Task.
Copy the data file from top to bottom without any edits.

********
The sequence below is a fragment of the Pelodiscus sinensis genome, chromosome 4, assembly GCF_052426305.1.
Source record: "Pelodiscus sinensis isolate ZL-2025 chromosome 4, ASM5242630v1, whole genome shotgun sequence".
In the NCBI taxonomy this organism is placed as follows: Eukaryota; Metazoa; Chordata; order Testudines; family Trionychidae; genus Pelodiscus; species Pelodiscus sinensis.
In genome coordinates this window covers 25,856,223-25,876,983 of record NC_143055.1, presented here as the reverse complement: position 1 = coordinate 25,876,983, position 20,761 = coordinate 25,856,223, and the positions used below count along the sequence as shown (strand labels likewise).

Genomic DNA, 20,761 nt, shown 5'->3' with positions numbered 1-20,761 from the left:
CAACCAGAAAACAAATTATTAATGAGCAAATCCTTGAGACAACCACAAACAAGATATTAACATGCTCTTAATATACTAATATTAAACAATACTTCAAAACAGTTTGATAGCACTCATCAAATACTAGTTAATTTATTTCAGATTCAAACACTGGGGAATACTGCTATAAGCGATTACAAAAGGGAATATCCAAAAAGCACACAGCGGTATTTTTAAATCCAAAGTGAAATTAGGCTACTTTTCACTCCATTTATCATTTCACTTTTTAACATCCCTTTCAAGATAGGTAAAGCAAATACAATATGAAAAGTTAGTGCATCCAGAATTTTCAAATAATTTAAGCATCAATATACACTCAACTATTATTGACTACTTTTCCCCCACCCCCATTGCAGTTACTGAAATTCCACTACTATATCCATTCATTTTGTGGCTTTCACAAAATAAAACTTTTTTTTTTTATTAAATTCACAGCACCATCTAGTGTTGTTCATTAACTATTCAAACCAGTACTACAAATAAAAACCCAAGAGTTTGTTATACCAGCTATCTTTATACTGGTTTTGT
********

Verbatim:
The sequence below is a fragment of the Pelodiscus sinensis genome, chromosome 4, assembly GCF_052426305.1.
Source record: "Pelodiscus sinensis isolate ZL-2025 chromosome 4, ASM5242630v1, whole genome shotgun sequence".
In the NCBI taxonomy this organism is placed as follows: Eukaryota; Metazoa; Chordata; order Testudines; family Trionychidae; genus Pelodiscus; species Pelodiscus sinensis.
In genome coordinates this window covers 25,856,223-25,876,983 of record NC_143055.1, presented here as the reverse complement: position 1 = coordinate 25,876,983, position 20,761 = coordinate 25,856,223, and the positions used below count along the sequence as shown (strand labels likewise).

Genomic DNA, 20,761 nt, shown 5'->3' with positions numbered 1-20,761 from the left:
CAACCAGAAAACAAATTATTAATGAGCAAATCCTTGAGACAACCACAAACAAGATATTAACATGCTCTTAATATACTAATATTAAACAATACTTCAAAACAGTTTGATAGCACTCATCAAATACTAGTTAATTTATTTCAGATTCAAACACTGGGGAATACTGCTATAAGCGATTACAAAAGGGAATATCCAAAAAGCACACAGCGGTATTTTTAAATCCAAAGTGAAATTAGGCTACTTTTCACTCCATTTATCATTTCACTTTTTAACATCCCTTTCAAGATAGGTAAAGCAAATACAATATGAAAAGTTAGTGCATCCAGAATTTTCAAATAATTTAAGCATCAATATACACTCAACTATTATTGACTACTTTTCCCCCACCCCCATTGCAGTTACTGAAATTCCACTACTATATCCATTCATTTTGTGGCTTTCACAAAATAAAACTTTTTTTTTTTATTAAATTCACAGCACCATCTAGTGTTGTTCATTAACTATTCAAACCAGTACTACAAATAAAAACCCAAGAGTTTGTTATACCAGCTATCTTTATACTGGTTTTGT